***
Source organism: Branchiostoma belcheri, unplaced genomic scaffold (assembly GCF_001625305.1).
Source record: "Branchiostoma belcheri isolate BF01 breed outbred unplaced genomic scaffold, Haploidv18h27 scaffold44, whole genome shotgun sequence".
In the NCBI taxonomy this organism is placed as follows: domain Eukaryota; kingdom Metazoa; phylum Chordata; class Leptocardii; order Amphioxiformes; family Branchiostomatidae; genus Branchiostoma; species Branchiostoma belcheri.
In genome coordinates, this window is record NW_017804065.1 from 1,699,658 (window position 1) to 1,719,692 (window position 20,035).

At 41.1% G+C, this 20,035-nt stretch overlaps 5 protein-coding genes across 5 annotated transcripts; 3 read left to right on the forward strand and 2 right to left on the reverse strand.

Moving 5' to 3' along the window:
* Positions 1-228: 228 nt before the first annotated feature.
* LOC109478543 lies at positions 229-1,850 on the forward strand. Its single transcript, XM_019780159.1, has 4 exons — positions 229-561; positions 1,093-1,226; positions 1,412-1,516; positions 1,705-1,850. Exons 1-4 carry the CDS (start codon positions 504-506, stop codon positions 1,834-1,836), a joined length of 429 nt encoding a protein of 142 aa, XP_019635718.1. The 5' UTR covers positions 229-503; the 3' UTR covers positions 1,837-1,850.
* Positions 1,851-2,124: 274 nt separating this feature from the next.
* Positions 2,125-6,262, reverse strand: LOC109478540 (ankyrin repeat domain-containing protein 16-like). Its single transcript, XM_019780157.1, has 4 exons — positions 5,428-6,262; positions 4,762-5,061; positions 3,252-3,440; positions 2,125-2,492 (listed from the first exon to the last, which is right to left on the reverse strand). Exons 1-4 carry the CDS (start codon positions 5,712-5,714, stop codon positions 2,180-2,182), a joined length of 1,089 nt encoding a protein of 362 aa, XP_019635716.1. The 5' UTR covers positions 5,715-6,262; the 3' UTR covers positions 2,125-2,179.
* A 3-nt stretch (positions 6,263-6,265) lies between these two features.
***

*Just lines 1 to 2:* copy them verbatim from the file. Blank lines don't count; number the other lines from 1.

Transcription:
Source organism: Branchiostoma belcheri, unplaced genomic scaffold (assembly GCF_001625305.1).
Source record: "Branchiostoma belcheri isolate BF01 breed outbred unplaced genomic scaffold, Haploidv18h27 scaffold44, whole genome shotgun sequence".